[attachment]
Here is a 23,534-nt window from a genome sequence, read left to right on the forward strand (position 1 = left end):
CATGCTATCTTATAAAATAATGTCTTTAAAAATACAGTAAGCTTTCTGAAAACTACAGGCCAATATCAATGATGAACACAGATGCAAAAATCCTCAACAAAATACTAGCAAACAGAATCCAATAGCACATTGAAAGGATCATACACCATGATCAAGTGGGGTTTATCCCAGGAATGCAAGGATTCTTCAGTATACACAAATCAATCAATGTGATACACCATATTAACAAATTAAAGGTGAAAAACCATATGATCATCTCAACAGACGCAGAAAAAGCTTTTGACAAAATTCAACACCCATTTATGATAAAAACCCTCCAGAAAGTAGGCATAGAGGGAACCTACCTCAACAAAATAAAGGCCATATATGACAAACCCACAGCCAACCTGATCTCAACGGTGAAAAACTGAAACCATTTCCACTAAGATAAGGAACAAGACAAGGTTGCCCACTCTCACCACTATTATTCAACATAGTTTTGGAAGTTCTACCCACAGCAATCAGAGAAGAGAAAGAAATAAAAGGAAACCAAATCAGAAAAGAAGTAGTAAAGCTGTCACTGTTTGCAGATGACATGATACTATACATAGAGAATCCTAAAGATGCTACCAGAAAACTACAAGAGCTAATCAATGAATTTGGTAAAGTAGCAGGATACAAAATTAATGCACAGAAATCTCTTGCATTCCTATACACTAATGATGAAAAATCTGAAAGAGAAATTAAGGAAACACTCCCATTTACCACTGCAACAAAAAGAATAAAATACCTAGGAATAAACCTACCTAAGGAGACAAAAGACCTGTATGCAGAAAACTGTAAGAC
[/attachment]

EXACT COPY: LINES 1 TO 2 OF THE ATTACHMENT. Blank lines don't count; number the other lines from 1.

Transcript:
Here is a 23,534-nt window from a genome sequence, read left to right on the forward strand (position 1 = left end):
CATGCTATCTTATAAAATAATGTCTTTAAAAATACAGTAAGCTTTCTGAAAACTACAGGCCAATATCAATGATGAACACAGATGCAAAAATCCTCAACAAAATACTAGCAAACAGAATCCAATAGCACATTGAAAGGATCATACACCATGATCAAGTGGGGTTTATCCCAGGAATGCAAGGATTCTTCAGTATACACAAATCAATCAATGTGATACACCATATTAACAAATTAAAGGTGAAAAACCATATGATCATCTCAACAGACGCAGAAAAAGCTTTTGACAAAATTCAACACCCATTTATGATAAAAACCCTCCAGAAAGTAGGCATAGAGGGAACCTACCTCAACAAAATAAAGGCCATATATGACAAACCCACAGCCAACCTGATCTCAACGGTGAAAAACTGAAACCATTTCCACTAAGATAAGGAACAAGACAAGGTTGCCCACTCTCACCACTATTATTCAACATAGTTTTGGAAGTTCTACCCACAGCAATCAGAGAAGAGAAAGAAATAAAAGGAAACCAAATCAGAAAAGAAGTAGTAAAGCTGTCACTGTTTGCAGATGACATGATACTATACATAGAGAATCCTAAAGATGCTACCAGAAAACTACAAGAGCTAATCAATGAATTTGGTAAAGTAGCAGGATACAAAATTAATGCACAGAAATCTCTTGCATTCCTATACACTAATGATGAAAAATCTGAAAGAGAAATTAAGGAAACACTCCCATTTACCACTGCAACAAAAAGAATAAAATACCTAGGAATAAACCTACCTAAGGAGACAAAAGACCTGTATGCAGAAAACTGTAAGAC